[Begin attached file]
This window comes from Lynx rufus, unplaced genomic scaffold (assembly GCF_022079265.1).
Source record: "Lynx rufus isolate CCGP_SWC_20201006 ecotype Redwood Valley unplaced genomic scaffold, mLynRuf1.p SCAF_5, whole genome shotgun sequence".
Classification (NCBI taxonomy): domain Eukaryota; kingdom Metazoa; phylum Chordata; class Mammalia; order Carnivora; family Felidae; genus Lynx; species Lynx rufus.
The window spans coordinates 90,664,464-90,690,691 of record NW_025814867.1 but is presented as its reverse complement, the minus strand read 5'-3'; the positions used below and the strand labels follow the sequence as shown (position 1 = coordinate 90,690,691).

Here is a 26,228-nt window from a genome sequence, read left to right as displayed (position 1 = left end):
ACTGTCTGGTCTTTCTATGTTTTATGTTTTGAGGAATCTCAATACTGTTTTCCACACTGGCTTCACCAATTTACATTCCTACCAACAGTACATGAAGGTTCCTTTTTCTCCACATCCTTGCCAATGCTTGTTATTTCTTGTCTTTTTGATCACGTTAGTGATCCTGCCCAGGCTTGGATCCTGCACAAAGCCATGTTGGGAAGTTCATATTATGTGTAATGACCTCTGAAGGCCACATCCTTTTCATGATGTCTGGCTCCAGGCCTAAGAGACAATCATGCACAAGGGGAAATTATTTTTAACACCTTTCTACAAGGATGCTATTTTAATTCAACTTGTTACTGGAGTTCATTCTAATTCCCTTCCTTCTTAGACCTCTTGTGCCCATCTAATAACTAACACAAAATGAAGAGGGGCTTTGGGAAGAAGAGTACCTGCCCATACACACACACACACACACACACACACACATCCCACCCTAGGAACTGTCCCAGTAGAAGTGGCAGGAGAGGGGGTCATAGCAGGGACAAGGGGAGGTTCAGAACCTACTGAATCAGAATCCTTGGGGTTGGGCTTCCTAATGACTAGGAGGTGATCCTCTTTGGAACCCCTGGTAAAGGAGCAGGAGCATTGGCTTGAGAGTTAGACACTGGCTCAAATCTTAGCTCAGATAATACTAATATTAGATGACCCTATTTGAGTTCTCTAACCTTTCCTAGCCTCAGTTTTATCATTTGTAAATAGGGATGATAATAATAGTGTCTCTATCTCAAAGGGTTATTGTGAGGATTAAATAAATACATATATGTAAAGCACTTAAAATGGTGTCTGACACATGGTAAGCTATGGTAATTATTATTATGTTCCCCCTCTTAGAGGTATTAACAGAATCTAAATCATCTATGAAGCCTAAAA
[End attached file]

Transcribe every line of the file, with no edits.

This window comes from Lynx rufus, unplaced genomic scaffold (assembly GCF_022079265.1).
Source record: "Lynx rufus isolate CCGP_SWC_20201006 ecotype Redwood Valley unplaced genomic scaffold, mLynRuf1.p SCAF_5, whole genome shotgun sequence".
Classification (NCBI taxonomy): domain Eukaryota; kingdom Metazoa; phylum Chordata; class Mammalia; order Carnivora; family Felidae; genus Lynx; species Lynx rufus.
The window spans coordinates 90,664,464-90,690,691 of record NW_025814867.1 but is presented as its reverse complement, the minus strand read 5'-3'; the positions used below and the strand labels follow the sequence as shown (position 1 = coordinate 90,690,691).

Here is a 26,228-nt window from a genome sequence, read left to right as displayed (position 1 = left end):
ACTGTCTGGTCTTTCTATGTTTTATGTTTTGAGGAATCTCAATACTGTTTTCCACACTGGCTTCACCAATTTACATTCCTACCAACAGTACATGAAGGTTCCTTTTTCTCCACATCCTTGCCAATGCTTGTTATTTCTTGTCTTTTTGATCACGTTAGTGATCCTGCCCAGGCTTGGATCCTGCACAAAGCCATGTTGGGAAGTTCATATTATGTGTAATGACCTCTGAAGGCCACATCCTTTTCATGATGTCTGGCTCCAGGCCTAAGAGACAATCATGCACAAGGGGAAATTATTTTTAACACCTTTCTACAAGGATGCTATTTTAATTCAACTTGTTACTGGAGTTCATTCTAATTCCCTTCCTTCTTAGACCTCTTGTGCCCATCTAATAACTAACACAAAATGAAGAGGGGCTTTGGGAAGAAGAGTACCTGCCCATACACACACACACACACACACACACACACATCCCACCCTAGGAACTGTCCCAGTAGAAGTGGCAGGAGAGGGGGTCATAGCAGGGACAAGGGGAGGTTCAGAACCTACTGAATCAGAATCCTTGGGGTTGGGCTTCCTAATGACTAGGAGGTGATCCTCTTTGGAACCCCTGGTAAAGGAGCAGGAGCATTGGCTTGAGAGTTAGACACTGGCTCAAATCTTAGCTCAGATAATACTAATATTAGATGACCCTATTTGAGTTCTCTAACCTTTCCTAGCCTCAGTTTTATCATTTGTAAATAGGGATGATAATAATAGTGTCTCTATCTCAAAGGGTTATTGTGAGGATTAAATAAATACATATATGTAAAGCACTTAAAATGGTGTCTGACACATGGTAAGCTATGGTAATTATTATTATGTTCCCCCTCTTAGAGGTATTAACAGAATCTAAATCATCTATGAAGCCTAAAA